Needle collection, peer outreach focus of new Fraser harm reduction plan

Little sign of progress yet by health authority on development of supervised drug use sites

A new regional harm reduction strategy being developed by Fraser Health will focus on collection of used needles, provision of clean needles and smoking supplies, and outreach by recovered addicts to active drug users.

The health authority has struck an agreement with RainCity Housing and Support Society to help develop the expanded services, which exist in some but not all parts of the region.

Medical health officer Dr. Ingrid Tyler said it’s hoped peer outreach led by RainCity will help educate users on safe use and discard of needles, and better persuade them to reach out for addiction treatment and other health services when they are receptive.

Those former addicts would also be on the front line of providing users with clean supplies, containers to safely store discarded needles instead of dropping the in public, and helping alert users when a spike in dangerous overdoses happens.

“We want to ensure we create access across the whole region and there are no areas being unintentionally missed in terms of adequate harm reduction access,” she said, but added the rollout will consider community-specific factors.

Tyler said it’s too early to say which new communities could get additional harm reduction services, or what they might be.

The agreement doesn’t involve the most controversial side of harm reduction – supervised drug consumption sites that advocates say have been effective in preventing overdose deaths in Vancouver’s Downtown Eastside.

Fraser Health earlier this summer committed to pursuing supervised use sites in multiple communities as part of its broader strategy to combat overdose deaths.

Asked if Fraser has yet reached agreement with any local municipalities on priority sites for supervised use, Tyler said those conversations are ongoing.

“It’s a service that we would like to be able to provide to those who need it across the region,” she said.

“We continue to work with our various partners in communities across Fraser to identify where these services would be the most appropriate and have the greatest impact.”

The federal Liberal government has so far given no signal it will relax the Safer Communities Act passed by the previous Conservative government that requires local support and clearance of a series of other hurdles in order to open any new safe injection site.

The drug overdose crisis in B.C. had claimed 488 lives this year as of the end of August, with 172 of those deaths in the Fraser region.

Get local stories you won't find anywhere else right to your inbox.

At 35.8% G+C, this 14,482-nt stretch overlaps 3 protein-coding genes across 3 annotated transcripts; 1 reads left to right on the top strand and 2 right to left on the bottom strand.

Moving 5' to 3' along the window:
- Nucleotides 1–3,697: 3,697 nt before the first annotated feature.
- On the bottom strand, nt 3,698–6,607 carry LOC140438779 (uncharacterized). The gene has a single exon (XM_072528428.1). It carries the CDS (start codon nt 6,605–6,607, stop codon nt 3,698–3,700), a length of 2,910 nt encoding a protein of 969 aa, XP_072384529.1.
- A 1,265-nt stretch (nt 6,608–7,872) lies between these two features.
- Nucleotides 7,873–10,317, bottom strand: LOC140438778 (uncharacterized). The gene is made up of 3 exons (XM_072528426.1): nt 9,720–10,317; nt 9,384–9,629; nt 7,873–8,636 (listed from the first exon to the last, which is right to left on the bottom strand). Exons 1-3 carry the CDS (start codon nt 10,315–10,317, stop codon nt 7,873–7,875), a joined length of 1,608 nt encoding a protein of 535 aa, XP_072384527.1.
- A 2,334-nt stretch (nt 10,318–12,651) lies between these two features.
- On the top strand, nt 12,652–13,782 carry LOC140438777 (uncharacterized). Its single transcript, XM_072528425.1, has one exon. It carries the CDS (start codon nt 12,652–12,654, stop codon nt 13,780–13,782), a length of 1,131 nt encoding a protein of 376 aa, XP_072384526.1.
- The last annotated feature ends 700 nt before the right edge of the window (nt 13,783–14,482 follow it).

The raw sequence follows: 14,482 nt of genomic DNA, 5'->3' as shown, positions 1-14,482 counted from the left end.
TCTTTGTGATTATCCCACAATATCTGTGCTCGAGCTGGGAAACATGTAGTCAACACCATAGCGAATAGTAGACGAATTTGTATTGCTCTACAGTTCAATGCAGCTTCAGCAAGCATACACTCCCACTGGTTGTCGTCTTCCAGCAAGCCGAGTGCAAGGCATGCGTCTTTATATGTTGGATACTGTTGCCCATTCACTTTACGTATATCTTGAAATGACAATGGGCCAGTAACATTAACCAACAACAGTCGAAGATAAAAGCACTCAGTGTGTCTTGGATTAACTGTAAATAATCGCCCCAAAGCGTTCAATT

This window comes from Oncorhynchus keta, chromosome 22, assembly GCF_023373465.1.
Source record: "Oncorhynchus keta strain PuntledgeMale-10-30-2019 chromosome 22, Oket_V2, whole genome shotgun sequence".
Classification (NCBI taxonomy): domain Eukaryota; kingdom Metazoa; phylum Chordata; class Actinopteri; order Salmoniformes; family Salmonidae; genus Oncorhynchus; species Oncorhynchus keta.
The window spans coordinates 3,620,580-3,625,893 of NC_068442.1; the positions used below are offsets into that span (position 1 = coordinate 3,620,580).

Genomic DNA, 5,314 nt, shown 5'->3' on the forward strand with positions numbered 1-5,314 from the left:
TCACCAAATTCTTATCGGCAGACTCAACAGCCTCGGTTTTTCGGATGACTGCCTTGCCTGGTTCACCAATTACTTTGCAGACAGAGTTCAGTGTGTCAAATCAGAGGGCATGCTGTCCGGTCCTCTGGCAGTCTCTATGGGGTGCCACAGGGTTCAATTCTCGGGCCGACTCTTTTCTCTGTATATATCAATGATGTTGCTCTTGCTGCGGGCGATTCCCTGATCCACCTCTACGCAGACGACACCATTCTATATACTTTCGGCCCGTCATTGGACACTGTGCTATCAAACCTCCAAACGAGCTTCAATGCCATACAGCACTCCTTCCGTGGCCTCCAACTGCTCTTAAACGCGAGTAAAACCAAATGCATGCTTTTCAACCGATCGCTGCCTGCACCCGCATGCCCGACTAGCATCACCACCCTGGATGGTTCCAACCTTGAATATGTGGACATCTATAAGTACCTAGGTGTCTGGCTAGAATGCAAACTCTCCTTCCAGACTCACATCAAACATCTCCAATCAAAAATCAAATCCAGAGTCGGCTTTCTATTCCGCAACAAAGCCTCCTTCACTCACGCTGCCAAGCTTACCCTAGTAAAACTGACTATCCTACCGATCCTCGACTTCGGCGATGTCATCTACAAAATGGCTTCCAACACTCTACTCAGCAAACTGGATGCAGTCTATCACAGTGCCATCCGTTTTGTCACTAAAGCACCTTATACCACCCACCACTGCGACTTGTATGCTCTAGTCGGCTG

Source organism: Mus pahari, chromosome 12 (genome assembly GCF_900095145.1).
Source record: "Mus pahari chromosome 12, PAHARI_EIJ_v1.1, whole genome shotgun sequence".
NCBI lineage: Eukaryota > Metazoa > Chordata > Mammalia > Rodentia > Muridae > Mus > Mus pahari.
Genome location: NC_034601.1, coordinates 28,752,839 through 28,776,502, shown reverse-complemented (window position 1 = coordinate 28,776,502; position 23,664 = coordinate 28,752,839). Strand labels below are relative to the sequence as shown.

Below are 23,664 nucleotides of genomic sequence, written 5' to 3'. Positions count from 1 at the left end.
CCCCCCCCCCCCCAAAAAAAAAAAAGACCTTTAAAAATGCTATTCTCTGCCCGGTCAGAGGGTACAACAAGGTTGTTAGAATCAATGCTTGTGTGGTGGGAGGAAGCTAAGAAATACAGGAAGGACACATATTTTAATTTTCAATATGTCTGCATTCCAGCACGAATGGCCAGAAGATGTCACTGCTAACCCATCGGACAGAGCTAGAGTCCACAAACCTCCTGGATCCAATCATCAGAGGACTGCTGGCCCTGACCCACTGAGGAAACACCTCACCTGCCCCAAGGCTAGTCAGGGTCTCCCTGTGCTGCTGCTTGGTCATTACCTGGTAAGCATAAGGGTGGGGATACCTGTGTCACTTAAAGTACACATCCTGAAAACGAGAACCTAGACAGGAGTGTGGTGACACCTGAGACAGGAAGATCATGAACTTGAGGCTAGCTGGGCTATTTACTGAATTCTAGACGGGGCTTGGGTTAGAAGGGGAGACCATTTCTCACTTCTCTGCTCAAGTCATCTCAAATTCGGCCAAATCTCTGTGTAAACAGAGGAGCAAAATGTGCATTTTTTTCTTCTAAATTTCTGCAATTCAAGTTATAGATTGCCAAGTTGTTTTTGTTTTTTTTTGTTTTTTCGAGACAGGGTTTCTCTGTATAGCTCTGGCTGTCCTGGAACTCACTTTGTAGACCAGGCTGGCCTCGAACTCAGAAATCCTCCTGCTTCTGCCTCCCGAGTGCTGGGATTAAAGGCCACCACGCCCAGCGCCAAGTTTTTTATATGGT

Sign up here

Just Posted

Surrey bylaw’s tactics with Uber drivers deemed ‘entrapment’ and ‘completely wrong’

That’s what Councillors Brenda Locke and Linda Annis had to say Monday about city staff hailing Uber drivers then issuing them warnings

Whistleblower says Iranian-Americans questioned at Peace Arch crossing were targeted

Immigration lawyer says response from Customs Border Protection is a ‘total cover up’

Two men charged with first-degree murder in 2019 Surrey case

Two men charged with first-degree murder in killing of Andrew Baldwin, 30, in Surrey

‘Our Surrey Vision’ report to be made public Thursday

Community-engagement project launched by Downtown Surrey Business Improvement Association last year

COLUMN: Ontario ride-hailing experience has implications for Surrey

Ride-hailing is now operating in B.C., in a lightning-quick response to the… Continue reading

VIDEO: Canada’s first presumptive case of coronavirus officially confirmed

Both patient and wife arrived on a China Southern Airlines flight after having been to Wuhan

First-place Canucks beat Blues 3-1 for ninth straight home win

Miller nets pair as Vancouver defeats Cup champs

Swapping grape varieties can help winemakers adapt to climate change: UBC study

Report says 56% of wine-grape-growing regions would be lost if global climate warms by 2 C

Alberta premier wants feds to approve Teck mine for benefit of First Nations

Kenney: ‘Surely [reconciliation] means saying yes to economic development for First Nations people’

Police search for man who went missing from Vernon hotel

Jay Rosenberger, 38, was last seen Friday

NDP suggests easing secondary housing rules for B.C. farmland

Lana Popham proposes guest homes not just for relatives

After four sex assaults linked, RCMP ask women not to walk alone in Coquitlam park

Four sexual assaults took place in Glen Park over two months

BC Place lights up in purple and yellow to honour Kobe Bryant

Kobe Bryant, his 13-year-old daughter and seven others were killed in a helicopter crash

Most Read